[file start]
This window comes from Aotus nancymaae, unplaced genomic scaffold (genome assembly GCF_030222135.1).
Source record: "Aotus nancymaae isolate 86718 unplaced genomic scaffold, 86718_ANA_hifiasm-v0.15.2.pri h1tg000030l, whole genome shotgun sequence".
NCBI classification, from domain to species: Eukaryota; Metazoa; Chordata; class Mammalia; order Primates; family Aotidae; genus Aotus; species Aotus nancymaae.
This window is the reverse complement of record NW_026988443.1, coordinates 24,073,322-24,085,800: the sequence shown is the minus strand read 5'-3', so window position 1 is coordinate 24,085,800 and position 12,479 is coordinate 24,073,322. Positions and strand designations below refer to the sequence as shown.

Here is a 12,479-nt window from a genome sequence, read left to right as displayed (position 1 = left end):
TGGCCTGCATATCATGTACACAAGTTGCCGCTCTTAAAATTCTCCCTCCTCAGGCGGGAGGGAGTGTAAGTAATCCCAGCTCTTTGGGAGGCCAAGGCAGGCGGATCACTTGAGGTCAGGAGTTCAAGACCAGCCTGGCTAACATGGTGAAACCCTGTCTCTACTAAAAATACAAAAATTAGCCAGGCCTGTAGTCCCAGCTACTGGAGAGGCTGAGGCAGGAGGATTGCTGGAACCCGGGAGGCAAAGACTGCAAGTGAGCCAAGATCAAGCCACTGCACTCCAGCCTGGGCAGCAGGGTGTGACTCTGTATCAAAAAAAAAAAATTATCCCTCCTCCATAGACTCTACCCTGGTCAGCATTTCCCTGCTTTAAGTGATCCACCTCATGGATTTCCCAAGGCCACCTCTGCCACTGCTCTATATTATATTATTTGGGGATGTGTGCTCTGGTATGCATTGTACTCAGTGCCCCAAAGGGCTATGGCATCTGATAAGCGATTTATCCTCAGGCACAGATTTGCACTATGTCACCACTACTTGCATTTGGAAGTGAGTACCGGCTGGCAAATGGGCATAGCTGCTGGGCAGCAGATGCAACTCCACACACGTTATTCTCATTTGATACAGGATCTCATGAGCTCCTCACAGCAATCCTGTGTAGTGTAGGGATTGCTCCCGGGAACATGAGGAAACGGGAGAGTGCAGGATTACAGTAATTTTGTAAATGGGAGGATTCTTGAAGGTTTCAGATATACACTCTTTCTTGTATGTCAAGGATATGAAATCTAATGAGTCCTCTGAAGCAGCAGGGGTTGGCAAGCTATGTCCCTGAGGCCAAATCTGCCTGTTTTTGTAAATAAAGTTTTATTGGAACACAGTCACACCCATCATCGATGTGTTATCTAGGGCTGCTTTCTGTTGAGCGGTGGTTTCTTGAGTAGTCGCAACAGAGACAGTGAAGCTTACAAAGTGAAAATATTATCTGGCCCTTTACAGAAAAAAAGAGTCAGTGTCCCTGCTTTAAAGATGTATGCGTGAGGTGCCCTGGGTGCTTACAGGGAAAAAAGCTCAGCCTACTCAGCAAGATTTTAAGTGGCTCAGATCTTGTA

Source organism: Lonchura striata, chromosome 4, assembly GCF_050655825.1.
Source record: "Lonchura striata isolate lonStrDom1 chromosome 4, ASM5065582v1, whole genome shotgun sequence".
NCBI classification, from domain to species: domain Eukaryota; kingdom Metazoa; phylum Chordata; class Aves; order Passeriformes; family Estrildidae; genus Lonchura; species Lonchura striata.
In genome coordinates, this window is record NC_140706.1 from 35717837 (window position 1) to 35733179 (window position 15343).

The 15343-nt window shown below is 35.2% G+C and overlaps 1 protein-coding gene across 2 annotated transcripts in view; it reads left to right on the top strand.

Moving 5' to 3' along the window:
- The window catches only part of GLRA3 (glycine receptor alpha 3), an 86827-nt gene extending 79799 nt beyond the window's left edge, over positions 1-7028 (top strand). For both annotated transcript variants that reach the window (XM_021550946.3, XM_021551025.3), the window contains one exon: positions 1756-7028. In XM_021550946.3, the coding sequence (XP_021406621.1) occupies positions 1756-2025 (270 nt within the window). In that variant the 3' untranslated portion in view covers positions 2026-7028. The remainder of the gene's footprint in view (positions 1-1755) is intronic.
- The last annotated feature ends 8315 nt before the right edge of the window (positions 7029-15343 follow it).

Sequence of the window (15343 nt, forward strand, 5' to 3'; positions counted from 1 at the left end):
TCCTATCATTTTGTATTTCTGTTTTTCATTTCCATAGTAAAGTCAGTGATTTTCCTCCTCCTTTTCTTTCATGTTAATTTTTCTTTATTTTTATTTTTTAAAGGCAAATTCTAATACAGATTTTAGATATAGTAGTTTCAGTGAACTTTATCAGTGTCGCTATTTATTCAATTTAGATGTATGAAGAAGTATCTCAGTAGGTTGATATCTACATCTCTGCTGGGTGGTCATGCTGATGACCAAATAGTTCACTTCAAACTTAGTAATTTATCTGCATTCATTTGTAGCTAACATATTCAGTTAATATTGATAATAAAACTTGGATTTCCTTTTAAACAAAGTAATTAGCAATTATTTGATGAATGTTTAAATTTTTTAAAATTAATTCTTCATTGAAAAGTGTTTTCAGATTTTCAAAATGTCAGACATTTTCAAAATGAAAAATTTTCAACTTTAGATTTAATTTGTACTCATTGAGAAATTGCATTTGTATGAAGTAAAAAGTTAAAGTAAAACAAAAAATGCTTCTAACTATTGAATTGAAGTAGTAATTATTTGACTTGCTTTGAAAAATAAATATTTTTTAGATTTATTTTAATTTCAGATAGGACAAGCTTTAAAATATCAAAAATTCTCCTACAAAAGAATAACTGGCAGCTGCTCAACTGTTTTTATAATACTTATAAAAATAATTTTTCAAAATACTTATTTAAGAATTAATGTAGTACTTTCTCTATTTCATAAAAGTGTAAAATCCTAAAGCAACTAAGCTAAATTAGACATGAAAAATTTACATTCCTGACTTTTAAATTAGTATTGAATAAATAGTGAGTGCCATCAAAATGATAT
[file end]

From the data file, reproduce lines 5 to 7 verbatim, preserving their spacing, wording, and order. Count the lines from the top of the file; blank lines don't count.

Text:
Here is a 12,479-nt window from a genome sequence, read left to right as displayed (position 1 = left end):
TGGCCTGCATATCATGTACACAAGTTGCCGCTCTTAAAATTCTCCCTCCTCAGGCGGGAGGGAGTGTAAGTAATCCCAGCTCTTTGGGAGGCCAAGGCAGGCGGATCACTTGAGGTCAGGAGTTCAAGACCAGCCTGGCTAACATGGTGAAACCCTGTCTCTACTAAAAATACAAAAATTAGCCAGGCCTGTAGTCCCAGCTACTGGAGAGGCTGAGGCAGGAGGATTGCTGGAACCCGGGAGGCAAAGACTGCAAGTGAGCCAAGATCAAGCCACTGCACTCCAGCCTGGGCAGCAGGGTGTGACTCTGTATCAAAAAAAAAAAATTATCCCTCCTCCATAGACTCTACCCTGGTCAGCATTTCCCTGCTTTAAGTGATCCACCTCATGGATTTCCCAAGGCCACCTCTGCCACTGCTCTATATTATATTATTTGGGGATGTGTGCTCTGGTATGCATTGTACTCAGTGCCCCAAAGGGCTATGGCATCTGATAAGCGATTTATCCTCAGGCACAGATTTGCACTATGTCACCACTACTTGCATTTGGAAGTGAGTACCGGCTGGCAAATGGGCATAGCTGCTGGGCAGCAGATGCAACTCCACACACGTTATTCTCATTTGATACAGGATCTCATGAGCTCCTCACAGCAATCCTGTGTAGTGTAGGGATTGCTCCCGGGAACATGAGGAAACGGGAGAGTGCAGGATTACAGTAATTTTGTAAATGGGAGGATTCTTGAAGGTTTCAGATATACACTCTTTCTTGTATGTCAAGGATATGAAATCTAATGAGTCCTCTGAAGCAGCAGGGGTTGGCAAGCTATGTCCCTGAGGCCAAATCTGCCTGTTTTTGTAAATAAAGTTTTATTGGAACACAGTCACACCCATCATCGATGTGTTATCTAGGGCTGCTTTCTGTTGAGCGGTGGTTTCTTGAGTAGTCGCAACAGAGACAGTGAAGCTTACAAAGTGAAAATATTATCTGGCCCTTTACAGAAAAAAAGAGTCAGTGTCCCTGCTTTAAAGATGTATGCGTGAGGTGCCCTGGGTGCTTACAGGGAAAAAAGCTCAGCCTACTCAGCAAGATTTTAAGTGGCTCAGATCTTGTA

Source organism: Lonchura striata, chromosome 4, assembly GCF_050655825.1.